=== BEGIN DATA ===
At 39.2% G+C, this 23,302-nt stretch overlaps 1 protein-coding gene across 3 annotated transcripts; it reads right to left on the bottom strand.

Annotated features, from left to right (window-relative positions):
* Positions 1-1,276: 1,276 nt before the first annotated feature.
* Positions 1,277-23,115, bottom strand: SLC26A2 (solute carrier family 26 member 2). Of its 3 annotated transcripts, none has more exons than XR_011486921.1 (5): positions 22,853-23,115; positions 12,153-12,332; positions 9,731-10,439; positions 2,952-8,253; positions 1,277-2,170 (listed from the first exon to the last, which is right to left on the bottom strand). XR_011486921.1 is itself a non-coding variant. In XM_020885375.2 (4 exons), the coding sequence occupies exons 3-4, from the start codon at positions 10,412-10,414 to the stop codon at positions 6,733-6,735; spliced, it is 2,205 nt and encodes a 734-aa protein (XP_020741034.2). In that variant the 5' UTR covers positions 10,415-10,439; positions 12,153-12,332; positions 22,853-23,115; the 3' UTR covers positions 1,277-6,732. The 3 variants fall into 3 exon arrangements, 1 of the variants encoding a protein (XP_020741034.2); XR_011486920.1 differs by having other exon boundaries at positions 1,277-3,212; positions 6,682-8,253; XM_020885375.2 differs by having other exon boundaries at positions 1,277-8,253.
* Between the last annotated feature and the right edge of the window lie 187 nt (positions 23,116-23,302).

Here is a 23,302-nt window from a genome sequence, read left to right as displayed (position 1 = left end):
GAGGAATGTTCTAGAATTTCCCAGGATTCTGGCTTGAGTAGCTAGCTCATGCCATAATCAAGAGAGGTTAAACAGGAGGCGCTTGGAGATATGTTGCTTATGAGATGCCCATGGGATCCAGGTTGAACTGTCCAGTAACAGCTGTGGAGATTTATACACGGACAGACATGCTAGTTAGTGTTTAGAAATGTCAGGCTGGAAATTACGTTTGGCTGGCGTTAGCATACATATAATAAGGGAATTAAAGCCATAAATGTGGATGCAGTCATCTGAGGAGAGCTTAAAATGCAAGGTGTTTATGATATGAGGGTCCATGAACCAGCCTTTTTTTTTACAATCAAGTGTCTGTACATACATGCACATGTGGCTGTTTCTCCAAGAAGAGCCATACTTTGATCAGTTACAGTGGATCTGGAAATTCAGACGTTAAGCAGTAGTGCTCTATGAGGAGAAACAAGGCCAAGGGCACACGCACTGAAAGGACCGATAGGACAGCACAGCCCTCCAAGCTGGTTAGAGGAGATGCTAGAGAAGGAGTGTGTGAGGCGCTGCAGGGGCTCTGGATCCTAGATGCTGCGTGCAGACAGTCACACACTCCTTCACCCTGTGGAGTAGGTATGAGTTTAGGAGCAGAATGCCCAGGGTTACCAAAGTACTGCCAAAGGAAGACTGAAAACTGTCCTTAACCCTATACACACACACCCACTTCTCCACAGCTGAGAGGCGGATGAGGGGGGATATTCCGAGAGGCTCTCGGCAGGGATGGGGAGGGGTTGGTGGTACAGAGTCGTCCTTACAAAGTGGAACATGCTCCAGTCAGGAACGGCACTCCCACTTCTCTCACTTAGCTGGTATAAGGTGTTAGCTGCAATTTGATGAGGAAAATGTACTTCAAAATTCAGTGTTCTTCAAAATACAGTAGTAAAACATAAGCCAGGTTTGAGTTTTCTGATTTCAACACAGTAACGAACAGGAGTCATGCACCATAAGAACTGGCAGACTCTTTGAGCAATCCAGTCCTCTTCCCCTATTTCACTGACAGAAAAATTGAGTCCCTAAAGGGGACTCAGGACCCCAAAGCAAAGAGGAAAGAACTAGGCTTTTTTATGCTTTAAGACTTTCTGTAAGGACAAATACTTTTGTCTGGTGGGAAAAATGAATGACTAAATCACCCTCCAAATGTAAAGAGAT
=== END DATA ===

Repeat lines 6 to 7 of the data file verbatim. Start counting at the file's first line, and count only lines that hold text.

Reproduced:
Here is a 23,302-nt window from a genome sequence, read left to right as displayed (position 1 = left end):
GAGGAATGTTCTAGAATTTCCCAGGATTCTGGCTTGAGTAGCTAGCTCATGCCATAATCAAGAGAGGTTAAACAGGAGGCGCTTGGAGATATGTTGCTTATGAGATGCCCATGGGATCCAGGTTGAACTGTCCAGTAACAGCTGTGGAGATTTATACACGGACAGACATGCTAGTTAGTGTTTAGAAATGTCAGGCTGGAAATTACGTTTGGCTGGCGTTAGCATACATATAATAAGGGAATTAAAGCCATAAATGTGGATGCAGTCATCTGAGGAGAGCTTAAAATGCAAGGTGTTTATGATATGAGGGTCCATGAACCAGCCTTTTTTTTTACAATCAAGTGTCTGTACATACATGCACATGTGGCTGTTTCTCCAAGAAGAGCCATACTTTGATCAGTTACAGTGGATCTGGAAATTCAGACGTTAAGCAGTAGTGCTCTATGAGGAGAAACAAGGCCAAGGGCACACGCACTGAAAGGACCGATAGGACAGCACAGCCCTCCAAGCTGGTTAGAGGAGATGCTAGAGAAGGAGTGTGTGAGGCGCTGCAGGGGCTCTGGATCCTAGATGCTGCGTGCAGACAGTCACACACTCCTTCACCCTGTGGAGTAGGTATGAGTTTAGGAGCAGAATGCCCAGGGTTACCAAAGTACTGCCAAAGGAAGACTGAAAACTGTCCTTAACCCTATACACACACACCCACTTCTCCACAGCTGAGAGGCGGATGAGGGGGGATATTCCGAGAGGCTCTCGGCAGGGATGGGGAGGGGTTGGTGGTACAGAGTCGTCCTTACAAAGTGGAACATGCTCCAGTCAGGAACGGCACTCCCACTTCTCTCACTTAGCTGGTATAAGGTGTTAGCTGCAATTTGATGAGGAAAATGTACTTCAAAATTCAGTGTTCTTCAAAATACAGTAGTAAAACATAAGCCAGGTTTGAGTTTTCTGATTTCAACACAGTAACGAACAGGAGTCATGCACCATAAGAACTGGCAGACTCTTTGAGCAATCCAGTCCTCTTCCCCTATTTCACTGACAGAAAAATTGAGTCCCTAAAGGGGACTCAGGACCCCAAAGCAAAGAGGAAAGAACTAGGCTTTTTTATGCTTTAAGACTTTCTGTAAGGACAAATACTTTTGTCTGGTGGGAAAAATGAATGACTAAATCACCCTCCAAATGTAAAGAGAT